|dc.description.abstract||The latest expansion of the EU towards the East has again modified its borders, showing once again the intangibility and flexibility of the latter.
The very definition of border acquires different meanings depending on which theme is being discussed: an impenetrable barrier against migratory flows and the introduction of goods, transforming itself into a strainer for the exporting of national products. The new Internal Affairs Commissioner for the EU, Rocco Buttiglione, affirms on the one hand that migratory flows cannot be blocked manu militari, although he also believes that Europe decides who can enter and who cannot.
Even within Europe, and despite the Schengen Agreements, borders are taking shape in concrete situations, reminding us that their disappearance is not definitive.
We should differentiate between natural borders and those erected by man; in reference to the latter we will focus on walls, such as the one no longer standing in Berlin or that illegally erected by Israel in the Occupied Territories, scoffing at the international bodies dedicated to the defense of human rights and freedoms. In reference to natural borders, in direct opposition to those made by man, and due to the dramatic events that are taking place, we will concentrate on the oceans, true black holes in which the dreams of immigrants come to a tragic end. The absence of man-made elements can be more powerful than the presence of the very same barriers.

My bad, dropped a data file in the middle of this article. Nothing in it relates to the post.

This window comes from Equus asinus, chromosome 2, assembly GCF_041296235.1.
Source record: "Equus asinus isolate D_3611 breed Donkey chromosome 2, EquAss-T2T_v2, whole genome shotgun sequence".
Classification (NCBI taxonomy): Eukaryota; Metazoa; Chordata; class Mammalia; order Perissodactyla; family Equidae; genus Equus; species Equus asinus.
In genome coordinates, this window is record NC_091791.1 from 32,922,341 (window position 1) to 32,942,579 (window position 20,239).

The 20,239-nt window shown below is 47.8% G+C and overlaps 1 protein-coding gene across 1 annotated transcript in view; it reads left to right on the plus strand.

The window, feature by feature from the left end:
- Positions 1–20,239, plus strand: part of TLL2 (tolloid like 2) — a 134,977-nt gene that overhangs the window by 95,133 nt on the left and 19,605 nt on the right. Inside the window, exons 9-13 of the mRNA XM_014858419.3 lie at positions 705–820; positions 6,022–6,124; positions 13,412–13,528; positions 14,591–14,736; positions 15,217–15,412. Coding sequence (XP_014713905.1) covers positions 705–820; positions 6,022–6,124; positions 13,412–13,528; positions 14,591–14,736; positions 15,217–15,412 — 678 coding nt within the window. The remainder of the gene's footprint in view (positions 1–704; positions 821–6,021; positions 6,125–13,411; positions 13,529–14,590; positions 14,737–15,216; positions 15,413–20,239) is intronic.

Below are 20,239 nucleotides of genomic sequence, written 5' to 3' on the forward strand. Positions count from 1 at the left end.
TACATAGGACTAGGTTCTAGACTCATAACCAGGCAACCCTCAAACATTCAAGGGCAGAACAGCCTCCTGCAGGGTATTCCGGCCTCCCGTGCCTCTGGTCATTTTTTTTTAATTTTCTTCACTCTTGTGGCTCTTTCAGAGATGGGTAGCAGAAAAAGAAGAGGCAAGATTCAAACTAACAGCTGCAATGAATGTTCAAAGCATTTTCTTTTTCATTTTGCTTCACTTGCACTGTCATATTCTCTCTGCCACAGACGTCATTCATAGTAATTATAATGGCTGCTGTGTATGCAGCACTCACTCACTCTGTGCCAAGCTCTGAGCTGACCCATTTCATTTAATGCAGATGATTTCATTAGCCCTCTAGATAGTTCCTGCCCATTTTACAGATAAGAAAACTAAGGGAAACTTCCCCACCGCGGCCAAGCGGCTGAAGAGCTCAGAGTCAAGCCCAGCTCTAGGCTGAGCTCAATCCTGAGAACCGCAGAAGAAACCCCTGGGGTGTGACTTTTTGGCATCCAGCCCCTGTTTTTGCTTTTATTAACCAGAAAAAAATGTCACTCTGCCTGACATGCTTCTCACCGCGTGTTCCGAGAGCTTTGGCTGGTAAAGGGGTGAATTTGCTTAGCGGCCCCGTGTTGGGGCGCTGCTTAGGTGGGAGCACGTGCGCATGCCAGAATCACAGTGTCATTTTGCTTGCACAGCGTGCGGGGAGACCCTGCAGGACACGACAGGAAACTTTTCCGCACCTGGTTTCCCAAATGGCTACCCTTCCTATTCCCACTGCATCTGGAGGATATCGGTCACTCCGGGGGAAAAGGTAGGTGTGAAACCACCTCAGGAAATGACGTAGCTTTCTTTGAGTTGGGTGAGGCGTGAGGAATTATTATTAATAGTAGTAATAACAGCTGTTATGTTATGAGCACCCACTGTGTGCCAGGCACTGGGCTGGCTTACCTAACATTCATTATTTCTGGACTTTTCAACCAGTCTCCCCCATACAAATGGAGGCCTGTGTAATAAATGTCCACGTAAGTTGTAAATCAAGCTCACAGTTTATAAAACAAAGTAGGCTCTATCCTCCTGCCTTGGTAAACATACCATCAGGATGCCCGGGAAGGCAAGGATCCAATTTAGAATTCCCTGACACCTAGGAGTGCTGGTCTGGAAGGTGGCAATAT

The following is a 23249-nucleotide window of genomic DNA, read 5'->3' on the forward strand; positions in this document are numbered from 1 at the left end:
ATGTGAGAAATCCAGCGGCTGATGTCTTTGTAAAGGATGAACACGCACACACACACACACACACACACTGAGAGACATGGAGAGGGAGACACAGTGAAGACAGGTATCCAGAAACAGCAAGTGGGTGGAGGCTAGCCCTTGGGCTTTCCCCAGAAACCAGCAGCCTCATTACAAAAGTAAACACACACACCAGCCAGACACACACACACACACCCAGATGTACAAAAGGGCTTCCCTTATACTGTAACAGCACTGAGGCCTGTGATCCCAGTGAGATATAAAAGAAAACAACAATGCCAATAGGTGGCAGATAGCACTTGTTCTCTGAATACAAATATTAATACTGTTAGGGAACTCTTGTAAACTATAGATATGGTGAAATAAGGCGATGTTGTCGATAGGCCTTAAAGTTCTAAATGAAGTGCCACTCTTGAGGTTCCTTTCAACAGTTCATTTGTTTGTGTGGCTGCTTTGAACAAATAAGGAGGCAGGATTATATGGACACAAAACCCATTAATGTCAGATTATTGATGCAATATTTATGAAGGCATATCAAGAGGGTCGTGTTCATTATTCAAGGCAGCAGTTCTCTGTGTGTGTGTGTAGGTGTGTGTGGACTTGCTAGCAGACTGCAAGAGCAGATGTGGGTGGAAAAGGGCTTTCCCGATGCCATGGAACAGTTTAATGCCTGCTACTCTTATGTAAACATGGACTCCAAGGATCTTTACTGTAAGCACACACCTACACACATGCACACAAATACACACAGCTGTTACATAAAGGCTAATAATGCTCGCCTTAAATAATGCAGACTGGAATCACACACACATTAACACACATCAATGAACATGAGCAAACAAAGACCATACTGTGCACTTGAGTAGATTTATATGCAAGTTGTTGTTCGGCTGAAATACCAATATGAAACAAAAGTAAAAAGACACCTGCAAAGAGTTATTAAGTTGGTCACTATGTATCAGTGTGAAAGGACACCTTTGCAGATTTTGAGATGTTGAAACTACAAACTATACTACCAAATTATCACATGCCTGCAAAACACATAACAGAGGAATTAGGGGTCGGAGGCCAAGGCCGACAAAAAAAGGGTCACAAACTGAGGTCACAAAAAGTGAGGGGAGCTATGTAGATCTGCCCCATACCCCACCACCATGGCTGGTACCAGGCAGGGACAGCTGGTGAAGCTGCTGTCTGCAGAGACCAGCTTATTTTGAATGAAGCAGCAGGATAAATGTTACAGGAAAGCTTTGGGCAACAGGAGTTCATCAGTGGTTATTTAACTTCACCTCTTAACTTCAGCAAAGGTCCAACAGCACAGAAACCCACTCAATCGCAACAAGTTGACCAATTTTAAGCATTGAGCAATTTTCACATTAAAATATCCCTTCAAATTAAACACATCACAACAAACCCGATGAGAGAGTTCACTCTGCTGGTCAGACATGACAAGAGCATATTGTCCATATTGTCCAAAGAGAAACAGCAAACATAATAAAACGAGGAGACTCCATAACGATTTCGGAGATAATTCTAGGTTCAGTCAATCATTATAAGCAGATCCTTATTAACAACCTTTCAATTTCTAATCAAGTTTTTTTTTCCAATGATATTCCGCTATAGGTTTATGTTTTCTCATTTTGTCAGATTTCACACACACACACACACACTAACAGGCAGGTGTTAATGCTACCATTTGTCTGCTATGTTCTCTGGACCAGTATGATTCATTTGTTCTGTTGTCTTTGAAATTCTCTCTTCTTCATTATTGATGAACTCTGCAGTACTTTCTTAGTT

The interesting thing about the Berlin Wall, having certain similarities to the Great Wall of China, is its slow (but deliberate)transformation from Cold War symbol to souvenir and finally its disappearance altogether in favour of urbanistic exploitation. The best analysis of this condition, as R. Koolhaas states (encloses free space, leaving outside the enclosed city), resides in its mutable situation, sometimes improvised evolution, and others detailed planning.
It seems unfathomable that after the disappearance of one wall someone could construct another, especially under considerations so stingy such as those carved out by Israel.
A proposition for the borders of the future:
In agreement with J. Deridda, although arbitrarily applying his thinking to our reflections, it will consist in constantly questioning the relevance of the limit/boundary, equilibrating the pressure between the interior and exterior, as if it were a permeable membrane. That way we would recognise that marginality is not on one side, but rather on both, inside and out, expanding this way the boundaries of mere vertical elements in strips, that would be enriched by their own state, no longer the soil of anyone, but rather a place in constant state of redefinition, in agreement with the existing pressures, the situation and conformity of the border. In essence a sponge that absorbs and repels human demands depending on its capacity (unlimited), becoming a meeting place instead of an element to be crossed.||es_ES